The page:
Last year, President Donald Trump's administration tried to pressure intelligence agencies to delete part of a classified report that found Russia was trying to help him win the 2020 election, according to an investigation by The New York Times Magazine.
The report, known as a National Intelligence Estimate, was compiled by the Office of the Director of National Intelligence (ODNI) in July 2019 and made several "key judgments" about matters of national security. "Key Judgement 2" in the report concluded that Russia aimed to interfere in the 2020 election to help Trump, unnamed national security sources told Times reporter Robert Draper.
Trump was reportedly unhappy with that finding. He has repeatedly denied the assertion that Russia tried to help his campaign in 2016 despite reports from the FBI, CIA, NSA, Justice Department, and Republican-led Senate Intelligence Committee that supported that conclusion. Russian President Vladimir Putin has similarly denied interfering in the 2016 election, but has also said he wanted Trump to win.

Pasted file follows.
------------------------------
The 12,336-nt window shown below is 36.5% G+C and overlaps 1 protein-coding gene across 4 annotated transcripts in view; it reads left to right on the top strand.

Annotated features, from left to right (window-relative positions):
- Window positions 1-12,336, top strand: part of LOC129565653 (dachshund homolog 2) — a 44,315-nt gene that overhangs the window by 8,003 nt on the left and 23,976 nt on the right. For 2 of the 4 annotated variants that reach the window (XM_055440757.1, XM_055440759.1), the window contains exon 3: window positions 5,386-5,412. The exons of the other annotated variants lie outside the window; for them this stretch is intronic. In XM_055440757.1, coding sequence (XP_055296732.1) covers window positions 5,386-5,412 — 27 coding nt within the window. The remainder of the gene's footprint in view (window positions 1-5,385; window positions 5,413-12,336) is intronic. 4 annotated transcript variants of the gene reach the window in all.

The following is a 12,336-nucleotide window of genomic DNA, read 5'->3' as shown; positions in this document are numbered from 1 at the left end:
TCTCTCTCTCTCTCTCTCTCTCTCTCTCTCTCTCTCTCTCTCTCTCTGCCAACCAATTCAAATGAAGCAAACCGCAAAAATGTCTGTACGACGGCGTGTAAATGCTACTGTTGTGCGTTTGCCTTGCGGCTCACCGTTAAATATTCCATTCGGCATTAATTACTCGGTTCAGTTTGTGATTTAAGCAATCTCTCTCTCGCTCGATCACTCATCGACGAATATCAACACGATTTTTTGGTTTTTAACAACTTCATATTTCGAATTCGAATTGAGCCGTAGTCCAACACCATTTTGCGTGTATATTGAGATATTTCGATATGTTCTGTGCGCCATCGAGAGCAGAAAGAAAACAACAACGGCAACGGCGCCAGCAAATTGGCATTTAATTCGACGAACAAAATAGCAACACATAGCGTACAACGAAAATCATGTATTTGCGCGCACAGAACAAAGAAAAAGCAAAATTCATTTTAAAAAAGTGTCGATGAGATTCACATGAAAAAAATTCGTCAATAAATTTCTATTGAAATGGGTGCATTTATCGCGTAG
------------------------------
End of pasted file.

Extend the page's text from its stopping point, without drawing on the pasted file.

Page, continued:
When the ODNI was finalizing last year's report, Trump administration staffers requested that it remove language in "Key Judgement 2" that detailed Russia's attempts to help Trump in 2020, former director of national intelligence Dan Coats told the Times.
"I can affirm that one of my staffers who was aware of the controversy requested that I modify that assessment," Coats said. "But I said, 'No, we need to stick to what the analysts have said.'"
Shortly after that exchange, Coats was surprised to learn that Trump was forcing him into early retirement. He was first made aware of the news when Trump tweeted that Coats' last day as DNI would be August 15 — months before Coats planned to retire.
After Coats' departure, the National Intelligence Estimate was published with softer language describing Russia's potential motivation for interfering in the 2020 election. Instead of directly concluding that Russia wanted Trump to win in 2020, the report was updated to state that "Russian leaders probably assess that chances to improve relations with the US will diminish under a different US president."
The changes were made, according to an email reviewed by the Times, following edits by Beth Sanner, an ODNI official who presents President Donald Trump's daily national intelligence briefings.
The episode is part of a broader conflict between Trump and US intelligence communities, Draper reported. After a yearslong FBI probe into possible ties between the Trump campaign and Russia, Trump's Republican allies in Congress are now pushing an investigation into whether the FBI overstepped its authority.
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